- The Apple A16 Bionic and M2 have different use cases, with the A16 being intended for mobile devices and the M2 for laptops, desktops, and select iPad models.
- The M2 has higher performance than the A16 Bionic, with more cores, higher maximum RAM support, and more GPU cores.
- The A16 Bionic has better battery life compared to the M2, making it more suitable for smartphones.
- The M2 supports two external displays, while the A16 Bionic has better support for external displays, although it is not commonly used for desktop replacement.
- The A16 Bionic is manufactured using a more advanced 4nm process, while the M2 is manufactured using a 5nm process.
Which one really wins the CPU war between the Apple A16 Bionic vs. M2? You would be forgiven for thinking this is a silly comparison. The M2 actually shares a fair bit of DNA with the mobile chipsets found in the iPhone and lower-range iPad line.
Both are built for high performance, great battery life, and stunning thermals. However, one is better suited for handling tough workloads.
Do be forewarned, it is a bit like comparing apples to oranges (forgive the pun). These two CPUs have very different use cases. You would likely be using the M2 on a laptop or desktop. The A16 is in high-end Apple iPhones currently.
If you’d like to see how they stack up against each other, you’re in the right place. There are some very distinct differences between the two, as you’ll find during the course of this shootout.
Apple A16 Bionic vs. M2: Side-by-Side Comparison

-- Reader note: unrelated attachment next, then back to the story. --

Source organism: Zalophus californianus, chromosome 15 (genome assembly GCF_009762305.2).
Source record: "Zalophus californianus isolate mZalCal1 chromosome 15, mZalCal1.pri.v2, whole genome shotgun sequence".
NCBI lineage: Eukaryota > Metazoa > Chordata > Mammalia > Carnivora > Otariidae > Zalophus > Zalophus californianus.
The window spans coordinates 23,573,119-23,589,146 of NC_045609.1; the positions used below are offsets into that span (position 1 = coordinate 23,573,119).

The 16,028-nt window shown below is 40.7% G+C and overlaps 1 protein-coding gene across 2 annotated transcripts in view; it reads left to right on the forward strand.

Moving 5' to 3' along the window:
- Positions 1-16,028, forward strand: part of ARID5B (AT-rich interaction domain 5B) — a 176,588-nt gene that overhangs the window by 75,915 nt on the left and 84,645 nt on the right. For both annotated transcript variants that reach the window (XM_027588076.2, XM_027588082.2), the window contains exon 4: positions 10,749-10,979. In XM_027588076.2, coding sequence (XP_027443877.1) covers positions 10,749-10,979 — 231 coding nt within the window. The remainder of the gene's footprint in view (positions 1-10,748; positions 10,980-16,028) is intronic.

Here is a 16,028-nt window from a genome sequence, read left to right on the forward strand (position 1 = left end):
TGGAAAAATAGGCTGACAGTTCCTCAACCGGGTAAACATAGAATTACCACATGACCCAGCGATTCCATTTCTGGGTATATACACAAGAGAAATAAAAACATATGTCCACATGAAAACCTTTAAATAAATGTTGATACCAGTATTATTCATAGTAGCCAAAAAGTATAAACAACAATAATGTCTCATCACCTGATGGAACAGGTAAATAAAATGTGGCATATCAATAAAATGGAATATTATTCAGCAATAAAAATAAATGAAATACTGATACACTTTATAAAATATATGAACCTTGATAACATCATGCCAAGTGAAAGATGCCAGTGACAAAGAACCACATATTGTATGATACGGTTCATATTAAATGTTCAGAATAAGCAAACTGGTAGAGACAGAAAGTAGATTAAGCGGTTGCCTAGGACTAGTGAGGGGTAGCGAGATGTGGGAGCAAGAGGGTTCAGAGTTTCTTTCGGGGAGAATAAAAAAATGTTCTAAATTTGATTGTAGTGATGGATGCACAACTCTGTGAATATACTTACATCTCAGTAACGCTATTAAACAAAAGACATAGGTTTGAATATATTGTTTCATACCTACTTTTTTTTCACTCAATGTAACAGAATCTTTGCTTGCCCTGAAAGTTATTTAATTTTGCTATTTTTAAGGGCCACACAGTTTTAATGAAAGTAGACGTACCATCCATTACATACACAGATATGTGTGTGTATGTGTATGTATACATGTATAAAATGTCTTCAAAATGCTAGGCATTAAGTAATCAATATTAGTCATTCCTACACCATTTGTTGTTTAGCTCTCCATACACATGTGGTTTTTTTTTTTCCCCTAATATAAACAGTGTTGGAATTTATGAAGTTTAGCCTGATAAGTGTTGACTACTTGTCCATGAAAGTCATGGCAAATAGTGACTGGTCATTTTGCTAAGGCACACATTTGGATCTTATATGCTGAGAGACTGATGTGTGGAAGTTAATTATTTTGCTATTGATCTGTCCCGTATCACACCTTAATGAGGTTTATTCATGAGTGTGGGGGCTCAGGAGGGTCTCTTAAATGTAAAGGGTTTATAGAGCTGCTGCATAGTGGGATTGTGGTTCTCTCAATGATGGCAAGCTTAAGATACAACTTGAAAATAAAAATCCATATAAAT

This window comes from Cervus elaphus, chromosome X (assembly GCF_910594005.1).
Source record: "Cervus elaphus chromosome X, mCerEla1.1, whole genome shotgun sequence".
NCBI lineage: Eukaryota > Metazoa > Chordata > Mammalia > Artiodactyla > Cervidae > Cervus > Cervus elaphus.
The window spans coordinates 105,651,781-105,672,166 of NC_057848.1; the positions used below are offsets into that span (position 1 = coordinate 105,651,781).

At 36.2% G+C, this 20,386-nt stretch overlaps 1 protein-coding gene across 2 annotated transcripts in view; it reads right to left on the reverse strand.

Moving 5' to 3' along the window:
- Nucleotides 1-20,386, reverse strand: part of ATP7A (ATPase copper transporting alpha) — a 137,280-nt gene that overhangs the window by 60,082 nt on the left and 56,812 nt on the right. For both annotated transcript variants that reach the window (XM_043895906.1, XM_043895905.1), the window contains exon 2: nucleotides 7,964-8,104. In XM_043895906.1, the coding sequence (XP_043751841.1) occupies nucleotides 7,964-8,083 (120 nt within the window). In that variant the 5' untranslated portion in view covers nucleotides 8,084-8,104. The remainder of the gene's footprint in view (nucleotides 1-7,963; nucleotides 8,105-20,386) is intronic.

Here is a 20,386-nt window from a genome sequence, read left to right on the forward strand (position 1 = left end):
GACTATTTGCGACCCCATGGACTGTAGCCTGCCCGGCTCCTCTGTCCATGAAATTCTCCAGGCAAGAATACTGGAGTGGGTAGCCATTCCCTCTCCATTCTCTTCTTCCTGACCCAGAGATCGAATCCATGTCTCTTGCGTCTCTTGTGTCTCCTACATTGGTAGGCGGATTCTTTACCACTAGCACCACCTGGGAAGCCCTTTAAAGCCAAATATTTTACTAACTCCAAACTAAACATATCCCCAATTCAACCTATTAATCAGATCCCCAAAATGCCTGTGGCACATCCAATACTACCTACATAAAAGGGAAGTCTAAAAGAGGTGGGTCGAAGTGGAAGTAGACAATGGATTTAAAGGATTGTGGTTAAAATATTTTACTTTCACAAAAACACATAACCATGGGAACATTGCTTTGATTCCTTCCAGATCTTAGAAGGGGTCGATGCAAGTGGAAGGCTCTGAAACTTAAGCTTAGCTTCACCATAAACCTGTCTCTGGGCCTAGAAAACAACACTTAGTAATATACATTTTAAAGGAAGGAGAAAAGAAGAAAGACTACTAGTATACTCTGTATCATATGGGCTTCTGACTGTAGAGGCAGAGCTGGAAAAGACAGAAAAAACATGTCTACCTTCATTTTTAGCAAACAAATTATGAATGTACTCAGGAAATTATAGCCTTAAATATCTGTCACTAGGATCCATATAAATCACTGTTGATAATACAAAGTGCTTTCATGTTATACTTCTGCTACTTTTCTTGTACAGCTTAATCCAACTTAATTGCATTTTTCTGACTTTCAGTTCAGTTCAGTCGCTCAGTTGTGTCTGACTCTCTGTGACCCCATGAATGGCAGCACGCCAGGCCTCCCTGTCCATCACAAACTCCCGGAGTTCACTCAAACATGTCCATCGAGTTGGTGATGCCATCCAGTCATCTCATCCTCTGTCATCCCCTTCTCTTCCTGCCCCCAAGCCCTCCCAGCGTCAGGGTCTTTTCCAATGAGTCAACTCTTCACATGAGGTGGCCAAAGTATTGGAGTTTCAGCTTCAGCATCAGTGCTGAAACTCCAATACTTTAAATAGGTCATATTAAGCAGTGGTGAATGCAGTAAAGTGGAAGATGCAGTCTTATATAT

|Apple A16 Bionic||Apple M2|
|Maximum Displays Supported||3||2|
|Maximum RAM Supported||6GB||24GB|
|Neural Engine Cores||16||16|
|Intended Device||iPhone 14 Pro and newer mobile Apple devices||Laptops, desktops, and select iPad models|
There are some very clear differences right away when looking at the A16 Bionic against the M2. This is thanks in part to the A16 being intended for mobile devices only, rather than being a more robust processor for laptops.
Apple A16 Bionic vs. M2: What’s the Difference?
As previously stated, the A16 Bionic and M2 share a common ancestor. Both are based on the ARM architecture, but the M2 is the only one intended for serious workloads.
That isn’t to say you can’t coax some work out of your iPhone 14 Pro, but it would likely be a very cumbersome task. At any rate, the analysis conducted will be assuming both CPUs are on equal footing.
It may not come as a surprise to many, but the A16 Bionic is not built for top speeds. It is among the fastest processors available for mobile phones currently. Compared to proper processors utilized in laptops and desktops, it does leave something to be desired.
The M2 is Apple’s latest revision to the Silicon line of CPUs. It boasts high performance while maintaining stable and low thermals. Apple’s latest desktop and laptop processor has two additional cores over the A16 Bionic, for a total of eight compared to six.
The A16 only supports up to 6GB of RAM, compared to the 24GB maximum RAM for the M2 series of processors. Both devices do utilize unified memory, however, which should set them apart from other devices.
Apple’s M2 also has far more GPU cores, which makes it more suitable for gaming and intensive graphical processing tasks. You could likely coax a similar workload out of the A16 Bionic, but the software support just isn’t there for those sorts of tasks.
- M2 processor (8 CPU cores, 10 GPU cores)
- 8 GB RAM, 1 TB SSD
- Wi-Fi 6E, Bluetooth 5.3
- Over 15,000 apps and plug-ins are optimized for M2
The A16 Bionic’s primary aim is to give high performance while maintaining stellar battery life. Now, M2 users and M1 users alike will rave about the battery life of their laptops. The A16 Bionic does boast better battery life, which is one of the more important metrics for a smartphone.